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KOG
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Discussion Starter #1
Both brakes wore inner pads out while showing almost no wear on outer pads, right side got into rotor. I've been monitoring pads at every oil change and the outer, which are visible, didn't indicate any need to change. 60K, front pads are maybe half worn from new which would also indicate that rears should be fine. Three of the eight "abutment shims" are missing which probably explains a "clunk" noticed when applying brakes in reverse. Procedure in shop manual for retracting rear caliper pistons with special tool isn't working either unless it takes a LOT of force to turn the piston back in.

??? Anyone have experience with these things?
 

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I've never had a car with rear discs, but that kind of wear suggests to me that the caliper is binding on the guide pins. I had that happen with my wife's last car - inner pads cut to nothing while the outers were like new. No outward sign other than very gradual loss of effective braking, because those were the front pads. The rears don't act as much, so you would be less likely to notice.

I've read that the retraction method is a bear, they tend to rust up and be difficult to get the pistons in, but I've never done it.
 

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Does your shop manual recommend any special tools for the rear calipers? If they are the "twist in" type they need to be turned while pushing them in. Inner pads wearing excessively sounds like your guide pins are sticking. With the pads removed and the calipers bolted back in place, see if they slide back and forth fairly easily. The proper tool for compressing the calipers can be bought or sometimes rented from most local auto parts stores. DO NOT use the pneumatic caliper compressor on this Mopar, you WILL damage the calipers and ultimately solve you problem by purchasing new ones!!! Good Luck!!
 

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KOG
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Discussion Starter #4
OK, as noted above, I've got the special tool. The pistons aren't moving easily with that. Since I haven't done this before I don't want to damage anything by using excessive force. Unless there's a trick not noted in the FSM it must take a lot of force.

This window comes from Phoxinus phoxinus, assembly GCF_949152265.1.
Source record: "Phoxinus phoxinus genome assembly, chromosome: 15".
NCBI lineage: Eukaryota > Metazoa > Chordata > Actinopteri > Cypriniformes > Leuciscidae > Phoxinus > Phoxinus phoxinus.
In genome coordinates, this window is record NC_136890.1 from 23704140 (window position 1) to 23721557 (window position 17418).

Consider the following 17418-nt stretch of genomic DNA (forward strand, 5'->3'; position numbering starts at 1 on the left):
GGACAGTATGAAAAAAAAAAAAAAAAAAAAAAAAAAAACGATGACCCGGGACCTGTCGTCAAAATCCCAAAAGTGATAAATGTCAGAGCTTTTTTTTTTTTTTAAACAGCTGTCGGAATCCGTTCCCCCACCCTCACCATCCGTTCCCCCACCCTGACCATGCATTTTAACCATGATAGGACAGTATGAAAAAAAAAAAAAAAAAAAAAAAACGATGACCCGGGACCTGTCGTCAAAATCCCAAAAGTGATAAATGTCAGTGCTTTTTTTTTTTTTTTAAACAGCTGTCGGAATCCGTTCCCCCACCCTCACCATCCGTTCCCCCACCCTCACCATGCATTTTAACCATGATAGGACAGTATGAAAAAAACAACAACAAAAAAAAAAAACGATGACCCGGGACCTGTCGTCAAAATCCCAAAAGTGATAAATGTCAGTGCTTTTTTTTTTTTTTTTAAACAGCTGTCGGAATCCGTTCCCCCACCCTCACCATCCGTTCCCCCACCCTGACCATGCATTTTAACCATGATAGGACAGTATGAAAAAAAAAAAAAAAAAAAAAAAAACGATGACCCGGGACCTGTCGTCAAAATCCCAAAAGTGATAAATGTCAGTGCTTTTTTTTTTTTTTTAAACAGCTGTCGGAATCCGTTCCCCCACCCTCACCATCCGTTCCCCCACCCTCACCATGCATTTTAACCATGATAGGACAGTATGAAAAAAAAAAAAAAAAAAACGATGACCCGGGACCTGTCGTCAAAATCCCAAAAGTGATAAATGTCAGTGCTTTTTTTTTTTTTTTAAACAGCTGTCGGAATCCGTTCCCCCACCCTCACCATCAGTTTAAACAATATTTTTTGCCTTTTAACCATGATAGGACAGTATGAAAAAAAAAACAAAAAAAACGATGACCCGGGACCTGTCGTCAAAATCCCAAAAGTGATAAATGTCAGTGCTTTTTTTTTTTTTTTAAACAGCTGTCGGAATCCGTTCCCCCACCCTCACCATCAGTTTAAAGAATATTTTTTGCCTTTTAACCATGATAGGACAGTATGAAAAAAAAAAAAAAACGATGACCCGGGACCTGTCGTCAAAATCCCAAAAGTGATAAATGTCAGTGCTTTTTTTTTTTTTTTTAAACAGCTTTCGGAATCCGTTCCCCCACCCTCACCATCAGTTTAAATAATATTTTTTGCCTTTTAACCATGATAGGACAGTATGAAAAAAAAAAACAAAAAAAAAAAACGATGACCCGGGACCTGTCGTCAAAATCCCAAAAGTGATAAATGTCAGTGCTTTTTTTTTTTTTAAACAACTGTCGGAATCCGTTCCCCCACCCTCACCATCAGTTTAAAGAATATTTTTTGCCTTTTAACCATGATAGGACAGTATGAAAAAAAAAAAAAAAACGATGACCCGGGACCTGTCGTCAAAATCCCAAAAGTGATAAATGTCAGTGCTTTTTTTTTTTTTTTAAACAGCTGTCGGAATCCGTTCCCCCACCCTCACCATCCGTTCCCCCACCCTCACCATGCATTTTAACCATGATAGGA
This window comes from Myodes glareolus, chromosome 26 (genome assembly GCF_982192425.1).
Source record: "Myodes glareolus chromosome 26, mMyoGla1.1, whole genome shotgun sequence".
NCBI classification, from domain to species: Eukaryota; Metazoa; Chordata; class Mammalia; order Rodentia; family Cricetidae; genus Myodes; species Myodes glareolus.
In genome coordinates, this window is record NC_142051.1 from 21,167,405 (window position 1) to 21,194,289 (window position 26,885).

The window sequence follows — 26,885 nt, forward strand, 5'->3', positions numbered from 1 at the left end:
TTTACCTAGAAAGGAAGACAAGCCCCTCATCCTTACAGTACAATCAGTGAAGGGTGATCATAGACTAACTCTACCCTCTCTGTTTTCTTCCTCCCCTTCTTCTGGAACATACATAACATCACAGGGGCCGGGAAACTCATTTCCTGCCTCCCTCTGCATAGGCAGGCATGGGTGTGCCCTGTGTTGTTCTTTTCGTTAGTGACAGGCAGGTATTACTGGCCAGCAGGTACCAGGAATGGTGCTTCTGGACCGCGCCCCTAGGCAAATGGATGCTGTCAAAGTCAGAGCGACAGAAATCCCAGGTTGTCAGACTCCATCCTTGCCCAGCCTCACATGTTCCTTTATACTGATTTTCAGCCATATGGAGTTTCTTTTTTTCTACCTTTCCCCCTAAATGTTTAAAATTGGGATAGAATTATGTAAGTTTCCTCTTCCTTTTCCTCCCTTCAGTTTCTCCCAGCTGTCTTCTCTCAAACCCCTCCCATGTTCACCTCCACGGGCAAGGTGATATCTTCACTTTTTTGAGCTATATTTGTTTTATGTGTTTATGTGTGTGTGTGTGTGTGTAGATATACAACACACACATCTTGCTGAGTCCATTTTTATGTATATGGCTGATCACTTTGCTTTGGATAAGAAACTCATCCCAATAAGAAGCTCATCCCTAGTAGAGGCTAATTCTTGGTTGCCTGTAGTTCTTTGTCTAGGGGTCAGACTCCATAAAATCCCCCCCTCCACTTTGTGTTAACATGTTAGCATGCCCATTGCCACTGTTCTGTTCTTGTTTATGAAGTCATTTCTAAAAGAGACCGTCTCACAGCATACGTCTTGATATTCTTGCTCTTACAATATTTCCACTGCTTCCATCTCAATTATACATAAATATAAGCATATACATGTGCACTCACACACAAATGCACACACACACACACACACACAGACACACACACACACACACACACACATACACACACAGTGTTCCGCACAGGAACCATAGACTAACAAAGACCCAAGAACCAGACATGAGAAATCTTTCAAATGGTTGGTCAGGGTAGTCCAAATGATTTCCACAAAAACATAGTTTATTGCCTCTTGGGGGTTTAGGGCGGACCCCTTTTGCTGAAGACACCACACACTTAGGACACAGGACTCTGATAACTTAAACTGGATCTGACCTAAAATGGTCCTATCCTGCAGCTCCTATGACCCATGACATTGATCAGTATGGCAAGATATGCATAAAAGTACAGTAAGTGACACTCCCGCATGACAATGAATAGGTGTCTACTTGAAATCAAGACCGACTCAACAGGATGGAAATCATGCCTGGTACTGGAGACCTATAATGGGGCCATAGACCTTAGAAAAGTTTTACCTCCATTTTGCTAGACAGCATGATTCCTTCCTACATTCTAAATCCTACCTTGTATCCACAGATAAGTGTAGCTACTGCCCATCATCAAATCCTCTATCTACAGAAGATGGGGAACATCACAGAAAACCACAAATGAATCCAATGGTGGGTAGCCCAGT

There's no rust, wear or binding on the slides or pins. And the pads actually slide on shims in this application. This is a southern car, it's never seen snow or salt, no rust whatsoever. To illustrate the climate here we've got a '67 Dart with no rust as well.
 

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Virginia Gentleman
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Bob Lincoln said:
I've never had a car with rear discs, but that kind of wear suggests to me that the caliper is binding on the guide pins. I had that happen with my wife's last car - inner pads cut to nothing while the outers were like new. No outward sign other than very gradual loss of effective braking, because those were the front pads. The rears don't act as much, so you would be less likely to notice.

I've read that the retraction method is a bear, they tend to rust up and be difficult to get the pistons in, but I've never done it.
Comment on rear brake wear. The assumption that rear brakes don't wear as fast as the fronts is not a given with vehicles that have traction control. Co-worker of mine has a Pontiac G8 where the rear brakes wore out nearly as fast as the fronts did. Turns out he is somewhat of an aggressive driver and unknowingly his driving habits were activating the traction control (by activating the rear brakes at times).

Our Journey has traction control and at times (especially after cleaning the wheels/tires) that brake dust builds up faster or first on the rear wheels. I try not to drive in such a manner as to activate the TC. but invariably it does happen.

One additional thought. The rear brakes on my Ram had to be serviced at ~90K miles. I had thought I would get closer to 120-130K out of them since the fronts were serviced at 66K. Turns out the pads are not as thick as they use to be. Engineers cuttting weight were ever possible.

The point here is the basic assumption that the rear brakes don't do as much work isn't always true. Especially with vehicles that have traction control.
 

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KOG